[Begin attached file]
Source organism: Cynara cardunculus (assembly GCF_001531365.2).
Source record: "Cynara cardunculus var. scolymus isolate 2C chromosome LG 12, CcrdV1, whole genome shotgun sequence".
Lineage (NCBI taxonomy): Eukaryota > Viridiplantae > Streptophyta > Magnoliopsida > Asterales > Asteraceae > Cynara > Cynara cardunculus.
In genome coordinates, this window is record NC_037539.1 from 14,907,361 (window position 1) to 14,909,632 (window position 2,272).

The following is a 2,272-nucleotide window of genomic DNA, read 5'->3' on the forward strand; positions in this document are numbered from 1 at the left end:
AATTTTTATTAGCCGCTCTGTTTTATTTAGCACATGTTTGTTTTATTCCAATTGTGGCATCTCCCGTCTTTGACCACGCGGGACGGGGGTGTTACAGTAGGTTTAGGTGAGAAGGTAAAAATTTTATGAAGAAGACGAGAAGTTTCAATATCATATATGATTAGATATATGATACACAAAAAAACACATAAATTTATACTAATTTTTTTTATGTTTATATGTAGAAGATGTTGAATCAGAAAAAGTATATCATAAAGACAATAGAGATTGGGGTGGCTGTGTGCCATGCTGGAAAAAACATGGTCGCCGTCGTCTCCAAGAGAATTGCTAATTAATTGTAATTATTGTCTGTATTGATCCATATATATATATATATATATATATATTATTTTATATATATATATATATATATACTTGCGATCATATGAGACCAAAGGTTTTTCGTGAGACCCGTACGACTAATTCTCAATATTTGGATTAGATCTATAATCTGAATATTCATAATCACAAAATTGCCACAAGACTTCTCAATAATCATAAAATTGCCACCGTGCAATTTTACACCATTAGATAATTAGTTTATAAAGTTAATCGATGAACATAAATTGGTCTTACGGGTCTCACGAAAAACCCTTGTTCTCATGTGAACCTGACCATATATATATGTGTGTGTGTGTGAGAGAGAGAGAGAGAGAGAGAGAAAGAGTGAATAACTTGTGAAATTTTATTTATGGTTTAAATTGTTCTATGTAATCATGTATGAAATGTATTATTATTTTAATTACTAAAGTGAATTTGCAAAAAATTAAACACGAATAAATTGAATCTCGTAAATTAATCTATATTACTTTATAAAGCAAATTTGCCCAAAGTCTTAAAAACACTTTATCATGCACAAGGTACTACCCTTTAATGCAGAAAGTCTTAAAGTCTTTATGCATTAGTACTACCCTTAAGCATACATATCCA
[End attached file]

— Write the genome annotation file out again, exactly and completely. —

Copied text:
Source organism: Cynara cardunculus (assembly GCF_001531365.2).
Source record: "Cynara cardunculus var. scolymus isolate 2C chromosome LG 12, CcrdV1, whole genome shotgun sequence".
Lineage (NCBI taxonomy): Eukaryota > Viridiplantae > Streptophyta > Magnoliopsida > Asterales > Asteraceae > Cynara > Cynara cardunculus.
In genome coordinates, this window is record NC_037539.1 from 14,907,361 (window position 1) to 14,909,632 (window position 2,272).

The following is a 2,272-nucleotide window of genomic DNA, read 5'->3' on the forward strand; positions in this document are numbered from 1 at the left end:
AATTTTTATTAGCCGCTCTGTTTTATTTAGCACATGTTTGTTTTATTCCAATTGTGGCATCTCCCGTCTTTGACCACGCGGGACGGGGGTGTTACAGTAGGTTTAGGTGAGAAGGTAAAAATTTTATGAAGAAGACGAGAAGTTTCAATATCATATATGATTAGATATATGATACACAAAAAAACACATAAATTTATACTAATTTTTTTTATGTTTATATGTAGAAGATGTTGAATCAGAAAAAGTATATCATAAAGACAATAGAGATTGGGGTGGCTGTGTGCCATGCTGGAAAAAACATGGTCGCCGTCGTCTCCAAGAGAATTGCTAATTAATTGTAATTATTGTCTGTATTGATCCATATATATATATATATATATATATATTATTTTATATATATATATATATATATACTTGCGATCATATGAGACCAAAGGTTTTTCGTGAGACCCGTACGACTAATTCTCAATATTTGGATTAGATCTATAATCTGAATATTCATAATCACAAAATTGCCACAAGACTTCTCAATAATCATAAAATTGCCACCGTGCAATTTTACACCATTAGATAATTAGTTTATAAAGTTAATCGATGAACATAAATTGGTCTTACGGGTCTCACGAAAAACCCTTGTTCTCATGTGAACCTGACCATATATATATGTGTGTGTGTGTGAGAGAGAGAGAGAGAGAGAGAGAAAGAGTGAATAACTTGTGAAATTTTATTTATGGTTTAAATTGTTCTATGTAATCATGTATGAAATGTATTATTATTTTAATTACTAAAGTGAATTTGCAAAAAATTAAACACGAATAAATTGAATCTCGTAAATTAATCTATATTACTTTATAAAGCAAATTTGCCCAAAGTCTTAAAAACACTTTATCATGCACAAGGTACTACCCTTTAATGCAGAAAGTCTTAAAGTCTTTATGCATTAGTACTACCCTTAAGCATACATATCCA